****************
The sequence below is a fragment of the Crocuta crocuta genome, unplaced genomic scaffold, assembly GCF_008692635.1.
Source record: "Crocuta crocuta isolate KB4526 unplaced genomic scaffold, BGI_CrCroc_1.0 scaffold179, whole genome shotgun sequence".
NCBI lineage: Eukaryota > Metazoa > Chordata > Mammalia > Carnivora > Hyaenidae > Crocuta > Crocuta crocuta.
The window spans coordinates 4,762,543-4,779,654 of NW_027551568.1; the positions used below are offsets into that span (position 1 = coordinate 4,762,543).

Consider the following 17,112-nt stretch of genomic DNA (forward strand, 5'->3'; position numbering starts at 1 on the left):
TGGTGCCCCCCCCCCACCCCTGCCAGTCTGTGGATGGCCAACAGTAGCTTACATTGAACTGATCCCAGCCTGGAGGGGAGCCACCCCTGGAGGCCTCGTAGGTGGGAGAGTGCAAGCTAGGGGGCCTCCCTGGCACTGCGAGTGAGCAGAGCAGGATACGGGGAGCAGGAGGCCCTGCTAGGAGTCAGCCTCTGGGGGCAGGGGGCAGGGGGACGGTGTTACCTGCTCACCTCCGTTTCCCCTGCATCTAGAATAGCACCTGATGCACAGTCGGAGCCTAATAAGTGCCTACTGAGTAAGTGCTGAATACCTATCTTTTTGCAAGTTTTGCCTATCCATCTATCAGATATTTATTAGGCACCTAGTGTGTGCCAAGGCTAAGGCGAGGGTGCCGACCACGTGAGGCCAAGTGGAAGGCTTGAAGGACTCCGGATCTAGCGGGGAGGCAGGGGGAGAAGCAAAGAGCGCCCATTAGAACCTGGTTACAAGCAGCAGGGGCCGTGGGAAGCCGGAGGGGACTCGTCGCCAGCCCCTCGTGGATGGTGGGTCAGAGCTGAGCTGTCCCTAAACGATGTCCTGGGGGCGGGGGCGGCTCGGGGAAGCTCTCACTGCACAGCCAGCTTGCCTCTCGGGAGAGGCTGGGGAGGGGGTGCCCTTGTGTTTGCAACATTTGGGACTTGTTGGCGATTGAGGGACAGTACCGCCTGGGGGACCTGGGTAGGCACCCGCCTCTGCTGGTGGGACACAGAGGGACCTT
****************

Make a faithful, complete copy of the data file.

The sequence below is a fragment of the Crocuta crocuta genome, unplaced genomic scaffold, assembly GCF_008692635.1.
Source record: "Crocuta crocuta isolate KB4526 unplaced genomic scaffold, BGI_CrCroc_1.0 scaffold179, whole genome shotgun sequence".
NCBI lineage: Eukaryota > Metazoa > Chordata > Mammalia > Carnivora > Hyaenidae > Crocuta > Crocuta crocuta.
The window spans coordinates 4,762,543-4,779,654 of NW_027551568.1; the positions used below are offsets into that span (position 1 = coordinate 4,762,543).

Consider the following 17,112-nt stretch of genomic DNA (forward strand, 5'->3'; position numbering starts at 1 on the left):
TGGTGCCCCCCCCCCACCCCTGCCAGTCTGTGGATGGCCAACAGTAGCTTACATTGAACTGATCCCAGCCTGGAGGGGAGCCACCCCTGGAGGCCTCGTAGGTGGGAGAGTGCAAGCTAGGGGGCCTCCCTGGCACTGCGAGTGAGCAGAGCAGGATACGGGGAGCAGGAGGCCCTGCTAGGAGTCAGCCTCTGGGGGCAGGGGGCAGGGGGACGGTGTTACCTGCTCACCTCCGTTTCCCCTGCATCTAGAATAGCACCTGATGCACAGTCGGAGCCTAATAAGTGCCTACTGAGTAAGTGCTGAATACCTATCTTTTTGCAAGTTTTGCCTATCCATCTATCAGATATTTATTAGGCACCTAGTGTGTGCCAAGGCTAAGGCGAGGGTGCCGACCACGTGAGGCCAAGTGGAAGGCTTGAAGGACTCCGGATCTAGCGGGGAGGCAGGGGGAGAAGCAAAGAGCGCCCATTAGAACCTGGTTACAAGCAGCAGGGGCCGTGGGAAGCCGGAGGGGACTCGTCGCCAGCCCCTCGTGGATGGTGGGTCAGAGCTGAGCTGTCCCTAAACGATGTCCTGGGGGCGGGGGCGGCTCGGGGAAGCTCTCACTGCACAGCCAGCTTGCCTCTCGGGAGAGGCTGGGGAGGGGGTGCCCTTGTGTTTGCAACATTTGGGACTTGTTGGCGATTGAGGGACAGTACCGCCTGGGGGACCTGGGTAGGCACCCGCCTCTGCTGGTGGGACACAGAGGGACCTT